Outside, their cheeks rapidly reddened in the cruel gusts, but Jasper and Rosa trod the snowy path undeterred. He took her hand as they entered the cathedral under the gothic stone archway and walked silently up the nave.
They had, out of respect to their hosts, attended the Christmas morning service earlier, and it had been a most peculiar experience for Jasper to have to listen to the choir instead of conduct them. It was like returning to one's home country, only to find that one was only allowed to cross it by train instead of setting foot on its beloved ground. He had irritated Rosa with his constant tutting and complaining about the music until she had moved, Jack asleep in her arms, further along the pew towards Helena.
When Jack had woken up and started bawling, he had seized the opportunity to go outside with him and walk up and down the Close in the snow, singing Schubert Lieder to him until he stopped and yawned and wrapped his tiny hand around Jasper's fingers, a gesture that never failed to touch him.
He wondered what Rosa was thinking in there, facing the organ loft where they had spent that strange night.
Now they were back in the cathedral, alone on Christmas Day afternoon, walking towards the staircase that led to the vaults.
On the bars of the Drood tomb was nailed a new inscription. Jasper and Rosa stood before it, reading it over and over until Rosa crept inside his arm and laid her head against him. He let her dab her eyes on his muffler and tightened his grip on her.
"He won't be forgotten," he whispered.
Rosa shook her head, too tearful to speak.
"Do you ever wonder what he'd think?" she said, as they made their way back up the crypt stairs. "If he could see us now. Married, with a child."
"I hope he'd understand, and wish us well."
Jasper wished he could be convinced of this, but perhaps he would simply have to accept that not everybody was going to approve of him. He had thought of killing his nephew, after all, and probably did not deserve his postmortem forgiveness.
This dark thought accompanied him all the way down to the water's edge, where Rosa led him with determination and fortitude through the uneven ground and stiff, icy grasses.
"The last time I came here, I broke my ankle," he remarked, tripping over a rock that could well have been the culprit.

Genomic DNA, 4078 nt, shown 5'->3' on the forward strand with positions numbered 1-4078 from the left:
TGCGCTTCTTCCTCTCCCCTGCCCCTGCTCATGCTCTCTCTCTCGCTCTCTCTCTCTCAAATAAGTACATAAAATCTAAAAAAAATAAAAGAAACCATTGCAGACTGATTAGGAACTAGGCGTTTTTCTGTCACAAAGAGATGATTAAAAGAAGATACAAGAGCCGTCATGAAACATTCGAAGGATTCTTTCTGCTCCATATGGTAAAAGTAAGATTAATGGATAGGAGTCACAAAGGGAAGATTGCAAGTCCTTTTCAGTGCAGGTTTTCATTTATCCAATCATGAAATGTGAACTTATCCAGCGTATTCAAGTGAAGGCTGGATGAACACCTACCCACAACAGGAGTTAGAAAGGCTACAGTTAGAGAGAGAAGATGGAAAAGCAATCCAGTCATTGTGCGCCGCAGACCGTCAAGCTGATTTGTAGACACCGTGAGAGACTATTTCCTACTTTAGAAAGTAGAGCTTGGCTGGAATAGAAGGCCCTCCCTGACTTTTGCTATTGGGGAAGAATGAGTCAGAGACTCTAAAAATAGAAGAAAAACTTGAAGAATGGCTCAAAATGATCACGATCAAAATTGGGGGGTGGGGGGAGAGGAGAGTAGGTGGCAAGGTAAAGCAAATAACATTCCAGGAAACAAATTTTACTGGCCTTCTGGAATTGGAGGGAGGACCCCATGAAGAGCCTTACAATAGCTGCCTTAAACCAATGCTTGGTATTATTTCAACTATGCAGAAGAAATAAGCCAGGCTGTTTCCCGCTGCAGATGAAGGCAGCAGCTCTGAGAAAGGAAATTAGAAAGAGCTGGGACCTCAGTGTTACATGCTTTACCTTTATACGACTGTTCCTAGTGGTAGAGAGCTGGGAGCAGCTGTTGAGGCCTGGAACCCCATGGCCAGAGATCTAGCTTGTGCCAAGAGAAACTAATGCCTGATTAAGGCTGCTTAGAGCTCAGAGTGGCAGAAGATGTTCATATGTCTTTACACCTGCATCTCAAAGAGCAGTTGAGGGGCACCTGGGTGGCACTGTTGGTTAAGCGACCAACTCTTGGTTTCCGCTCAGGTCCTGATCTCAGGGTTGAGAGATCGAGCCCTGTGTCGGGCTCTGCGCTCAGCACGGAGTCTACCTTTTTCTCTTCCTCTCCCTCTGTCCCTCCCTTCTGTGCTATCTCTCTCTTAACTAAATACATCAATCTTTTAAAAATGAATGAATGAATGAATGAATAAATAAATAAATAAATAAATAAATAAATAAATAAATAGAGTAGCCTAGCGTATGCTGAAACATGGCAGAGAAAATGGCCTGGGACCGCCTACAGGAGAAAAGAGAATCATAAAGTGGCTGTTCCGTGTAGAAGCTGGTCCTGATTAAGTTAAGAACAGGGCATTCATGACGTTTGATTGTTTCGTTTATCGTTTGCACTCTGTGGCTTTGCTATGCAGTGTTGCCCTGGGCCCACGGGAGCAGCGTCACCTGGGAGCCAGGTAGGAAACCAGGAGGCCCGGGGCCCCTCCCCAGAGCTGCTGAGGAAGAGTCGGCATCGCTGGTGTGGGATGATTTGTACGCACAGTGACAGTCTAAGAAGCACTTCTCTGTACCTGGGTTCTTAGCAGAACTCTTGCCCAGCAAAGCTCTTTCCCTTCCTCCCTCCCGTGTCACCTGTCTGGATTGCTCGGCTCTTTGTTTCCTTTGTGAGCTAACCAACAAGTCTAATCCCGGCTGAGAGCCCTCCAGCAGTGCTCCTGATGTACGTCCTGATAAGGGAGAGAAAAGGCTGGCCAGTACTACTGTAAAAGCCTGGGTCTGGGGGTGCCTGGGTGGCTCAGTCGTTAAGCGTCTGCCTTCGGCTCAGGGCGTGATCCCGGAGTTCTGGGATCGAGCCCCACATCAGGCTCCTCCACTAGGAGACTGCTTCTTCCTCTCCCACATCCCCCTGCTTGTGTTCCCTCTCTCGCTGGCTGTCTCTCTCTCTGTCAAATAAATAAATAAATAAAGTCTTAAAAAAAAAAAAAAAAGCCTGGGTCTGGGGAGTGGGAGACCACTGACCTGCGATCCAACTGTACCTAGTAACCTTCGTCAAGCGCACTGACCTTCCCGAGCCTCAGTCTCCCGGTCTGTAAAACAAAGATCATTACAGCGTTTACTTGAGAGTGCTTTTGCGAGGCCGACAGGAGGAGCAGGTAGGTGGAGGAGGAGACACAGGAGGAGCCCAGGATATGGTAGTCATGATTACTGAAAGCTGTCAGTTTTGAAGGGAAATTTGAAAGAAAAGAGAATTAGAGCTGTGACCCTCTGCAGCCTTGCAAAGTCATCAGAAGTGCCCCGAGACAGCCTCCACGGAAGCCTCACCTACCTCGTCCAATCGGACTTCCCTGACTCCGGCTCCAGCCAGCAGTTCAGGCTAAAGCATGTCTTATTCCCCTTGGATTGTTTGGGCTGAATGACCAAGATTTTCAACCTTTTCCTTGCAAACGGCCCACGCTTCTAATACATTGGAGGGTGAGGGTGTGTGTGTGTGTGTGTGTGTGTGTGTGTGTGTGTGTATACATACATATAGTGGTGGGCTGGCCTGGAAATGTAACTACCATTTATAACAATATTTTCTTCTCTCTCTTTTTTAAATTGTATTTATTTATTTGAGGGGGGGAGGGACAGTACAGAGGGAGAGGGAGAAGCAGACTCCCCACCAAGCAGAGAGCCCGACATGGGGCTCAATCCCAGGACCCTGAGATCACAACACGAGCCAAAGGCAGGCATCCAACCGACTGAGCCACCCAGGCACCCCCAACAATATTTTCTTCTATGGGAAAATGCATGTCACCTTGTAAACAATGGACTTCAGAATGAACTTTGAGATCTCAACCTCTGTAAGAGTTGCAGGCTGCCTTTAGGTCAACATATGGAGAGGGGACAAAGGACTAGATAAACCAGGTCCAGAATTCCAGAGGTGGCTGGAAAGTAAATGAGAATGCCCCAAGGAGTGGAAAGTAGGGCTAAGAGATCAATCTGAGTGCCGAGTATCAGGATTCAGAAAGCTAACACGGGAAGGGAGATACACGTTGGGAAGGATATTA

"I have not come here to think about that time," she said.
At the water's edge, she stopped and looked out over the grey waters in which blobs of snow drifted and melted. In the distance, under iron skies, old hulks of foundered vessels lay, their outlines grim.
"Everyone I loved always died," she said softly. "My parents, my poor Eddy, my lovely, ill-used Tartar."
Jasper tried to hide a wince at the mention of his predecessor, but he reminded himself that she was entitled to her feelings and tried to accord them some respect.
"I thought this was a place of death and it became something else," she continued, looking up at him. "The water had taken so much from me, but it wouldn't take me. Instead it gave me something."
"If I hadn't been here…" said Jasper, with a twitching shudder.
"You were the very last person I wanted to see."
"I know. It's understandable, I suppose."
"I still don't know how you won me over."
"Neither do I."
The snow began to fall again, settling on the brim of Jasper's hat and on Rosa's eyelashes and nose.
"Let us go back. Jack will wake and find himself among strangers," said Jasper.
"They won't be strangers for long. Not if we come back to Cloisterham. Are you sure you can bear it?"
Jasper took a deep breath.
"I was unhappy here, but with you, everything will be different. And we cannot afford to live in London any longer. And the Dean wants to give me another chance as choirmaster, and a larger dwelling. So…"
"It will be so much better than it was, Jasper. And I am much happier for Jack to grow up here than in those filthy London streets, with all the dirt and disease. I am constantly terrified that he will catch something."
"I know. It is the right thing to do. The sensible thing. This water gave you to me, and perhaps I shouldn't stray too far from it."
"Perhaps not." She took his hand and held it for a while, looking over the rippling depths. "Now, let's come in from the cold, love."